Jury-rigging, mentors and the call of the sea
Posted on 26 October 2012
Written by Rich Wilson
Editor’s note: In 2008-09, Rich Wilson became only the second American to finish the Vendée Globe, the non-stop single-handed sailboat race around the world that has been called the “most grueling and dangerous prolonged competition on the planet.” Wilson, 58 at the time and a severe asthmatic, came in ninth among 11 finishers (out of 30 starters), sailing 29,000 miles over 121 days in his Open 60 Great American III. He endured broken ribs, a facial gash, a climb up the mast on his run to Cape Horn, sleep deprivation and fear. He recounts his adventure in his just published “Race France to France: Leave Antarctica to Starboard,” available in paperback and e-book formats. The next edition of the Vendée starts Nov. 10.
A wonderful aspect of our sport of sailing is that there are so many options for enjoying it. You can cruise or race; do it in little boats or big boats, multihulls or monohulls; on oceans or rivers or lakes; short-handed or with crew; daysailing or on ocean passages.
Of course, the most challenging of our sailing options is long-distance, single-handed ocean racing. When you sail short-handed (single- or double-handed), the challenge is that you must learn every system on the boat yourself. Fully crewed boats sail on a division of labor, with each crewmember tasked to know a subset of the total. Thus, short-handed sailing will present the most intellectually, physically and emotionally demanding challenges, and the approaches seen there apply elsewhere, too.
Although the word “seamanship” is used most often in the context of long ocean passages, enjoying any of these corners of the sport requires the same thoughtful preparation and approach. I offer some thoughts and anecdotes on seamanship, many reflecting attitude from the French and our Vendée Globe project. And although this is from an ocean racer’s perspective, weekend warriors and powerboaters may find that much of it is applicable to them, as well.
The learning curve
My approach to seamanship is rooted in a personal wariness about going to sea: I simply don’t know whether I am smart enough, strong enough or brave enough to handle what I might encounter out there. That wariness requires me to work my way up various learning curves slowly and deliberately, with no steps so big as to be illogical or arrogantly conceived. At the beginning, there was no grand plan; each “next” followed as a result of getting somewhat comfortable at whatever plateau I was on.
Overnight races on Midget Ocean Racing Club boats in Marblehead, Mass., led to Southern Ocean Racing Conference circuits in Florida, which led to a full-crew cruising trans-Atlantic passage, which overlapped with five Bermuda Races (including a win in 1980), which led to the solo Trans-Atlantic Race in 1988 in a small trimaran. That was to be my adventure of a lifetime.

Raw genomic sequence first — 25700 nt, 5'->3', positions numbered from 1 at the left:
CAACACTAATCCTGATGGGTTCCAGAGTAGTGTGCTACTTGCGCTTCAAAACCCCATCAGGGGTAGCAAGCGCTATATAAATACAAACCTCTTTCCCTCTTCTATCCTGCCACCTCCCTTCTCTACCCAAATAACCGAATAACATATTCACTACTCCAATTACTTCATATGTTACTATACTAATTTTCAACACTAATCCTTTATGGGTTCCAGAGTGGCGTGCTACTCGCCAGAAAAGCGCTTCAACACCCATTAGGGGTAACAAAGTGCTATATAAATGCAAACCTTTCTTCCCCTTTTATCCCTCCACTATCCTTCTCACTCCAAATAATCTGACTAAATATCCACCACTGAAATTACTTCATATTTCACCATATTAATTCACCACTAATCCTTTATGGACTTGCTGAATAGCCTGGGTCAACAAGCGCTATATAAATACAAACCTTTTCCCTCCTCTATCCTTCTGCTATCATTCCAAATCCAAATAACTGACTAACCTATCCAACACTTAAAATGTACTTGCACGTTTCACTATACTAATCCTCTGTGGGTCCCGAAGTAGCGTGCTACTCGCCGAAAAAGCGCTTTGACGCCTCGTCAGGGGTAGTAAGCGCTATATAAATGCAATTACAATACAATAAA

Yet that experience then permitted undertaking three clipper-route-record voyages, double-handed and on a bigger trimaran. These were longer, at 15,000 miles and 10 weeks each. The first record attempt ended prematurely in a double-somersaulting capsize at Cape Horn in seas officially logged at 20 meters (65.6 feet) and rescue by the container ship New Zealand Pacific. The subsequent three voyages were successful, with records set from San Francisco to Boston in 1993, New York to Melbourne in 2001, and Hong Kong to New York in 2003.
These longer voyages were conceived when our idea for the K-12 school program sitesALIVE! came along. Yet even then I didn’t consider the Vendée Globe — solo, non-stop, around the world, in Open 60s — until the chance for a global sitesALIVE! compelled me to race. One must have a good goal in going to sea.
Learn from the best
Since the French have most of the short-handed races (Vendée Globe, Route du Rhum, Transat Jacques Vabre, Route du Chocolat, Le Solitaire du Figaro and Mini-Transat among them) and most of the great short-handed sailors, preparing a boat in France for the Vendée was an opportunity to see the best in action. That was especially true because we picked Port la Foret — hometown to Michel Desjoyeaux, Vincent Riou and Jean Le Cam, the two winners and one runner-up from the previous two Vendée Globes — and kept our boat at CDK shipyard with Michel’s brother Hubert. We were at Open 60 de facto world headquarters.
Seek your mentors
Along the path of continual learning, one needs extraordinary mentors. I’ve had four: Phil Steggall, Walter Greene, Mike Birch and Brian Harris. Interestingly, all of them have sailed and worked extensively in France, the first three racing multihulls, the fourth preparing Open 60 monohulls. With these mentors, my approach is to ask the questions, be quiet, and listen to and absorb their answers.